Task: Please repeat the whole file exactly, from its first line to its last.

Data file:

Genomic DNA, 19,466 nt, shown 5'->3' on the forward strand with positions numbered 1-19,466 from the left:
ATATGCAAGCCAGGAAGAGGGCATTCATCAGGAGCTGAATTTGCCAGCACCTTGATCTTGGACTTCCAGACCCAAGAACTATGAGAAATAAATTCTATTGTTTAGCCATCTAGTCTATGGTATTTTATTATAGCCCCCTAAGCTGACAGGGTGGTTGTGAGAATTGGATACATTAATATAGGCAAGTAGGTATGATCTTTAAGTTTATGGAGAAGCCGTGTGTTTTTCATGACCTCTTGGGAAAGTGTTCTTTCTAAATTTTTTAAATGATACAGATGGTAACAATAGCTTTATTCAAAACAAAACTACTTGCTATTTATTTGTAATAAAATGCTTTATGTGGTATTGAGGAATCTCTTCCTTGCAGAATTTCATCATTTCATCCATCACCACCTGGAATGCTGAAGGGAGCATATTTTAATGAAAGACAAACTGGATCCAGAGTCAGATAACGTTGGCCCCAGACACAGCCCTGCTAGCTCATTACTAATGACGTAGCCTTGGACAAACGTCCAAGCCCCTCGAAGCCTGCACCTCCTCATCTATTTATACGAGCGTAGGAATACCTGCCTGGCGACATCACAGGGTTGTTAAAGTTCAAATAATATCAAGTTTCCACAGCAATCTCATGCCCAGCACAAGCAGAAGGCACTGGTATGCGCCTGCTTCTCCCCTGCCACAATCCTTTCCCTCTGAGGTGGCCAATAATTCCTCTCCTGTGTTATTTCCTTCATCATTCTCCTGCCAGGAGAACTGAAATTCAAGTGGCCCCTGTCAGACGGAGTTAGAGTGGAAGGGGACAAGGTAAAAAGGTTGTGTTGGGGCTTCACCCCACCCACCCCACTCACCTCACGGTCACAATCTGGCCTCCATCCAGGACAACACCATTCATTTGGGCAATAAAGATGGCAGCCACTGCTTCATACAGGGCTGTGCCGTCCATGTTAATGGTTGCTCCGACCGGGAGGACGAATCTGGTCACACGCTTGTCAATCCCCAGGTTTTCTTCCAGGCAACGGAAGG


Genomic DNA, 19,466 nt, shown 5'->3' on the forward strand with positions numbered 1-19,466 from the left:
ATATGCAAGCCAGGAAGAGGGCATTCATCAGGAGCTGAATTTGCCAGCACCTTGATCTTGGACTTCCAGACCCAAGAACTATGAGAAATAAATTCTATTGTTTAGCCATCTAGTCTATGGTATTTTATTATAGCCCCCTAAGCTGACAGGGTGGTTGTGAGAATTGGATACATTAATATAGGCAAGTAGGTATGATCTTTAAGTTTATGGAGAAGCCGTGTGTTTTTCATGACCTCTTGGGAAAGTGTTCTTTCTAAATTTTTTAAATGATACAGATGGTAACAATAGCTTTATTCAAAACAAAACTACTTGCTATTTATTTGTAATAAAATGCTTTATGTGGTATTGAGGAATCTCTTCCTTGCAGAATTTCATCATTTCATCCATCACCACCTGGAATGCTGAAGGGAGCATATTTTAATGAAAGACAAACTGGATCCAGAGTCAGATAACGTTGGCCCCAGACACAGCCCTGCTAGCTCATTACTAATGACGTAGCCTTGGACAAACGTCCAAGCCCCTCGAAGCCTGCACCTCCTCATCTATTTATACGAGCGTAGGAATACCTGCCTGGCGACATCACAGGGTTGTTAAAGTTCAAATAATATCAAGTTTCCACAGCAATCTCATGCCCAGCACAAGCAGAAGGCACTGGTATGCGCCTGCTTCTCCCCTGCCACAATCCTTTCCCTCTGAGGTGGCCAATAATTCCTCTCCTGTGTTATTTCCTTCATCATTCTCCTGCCAGGAGAACTGAAATTCAAGTGGCCCCTGTCAGACGGAGTTAGAGTGGAAGGGGACAAGGTAAAAAGGTTGTGTTGGGGCTTCACCCCACCCACCCCACTCACCTCACGGTCACAATCTGGCCTCCATCCAGGACAACACCATTCATTTGGGCAATAAAGATGGCAGCCACTGCTTCATACAGGGCTGTGCCGTCCATGTTAATGGTTGCTCCGACCGGGAGGACGAATCTGGTCACACGCTTGTCAATCCCCAGGTTTTCTTCCAGGCAACGGAAGG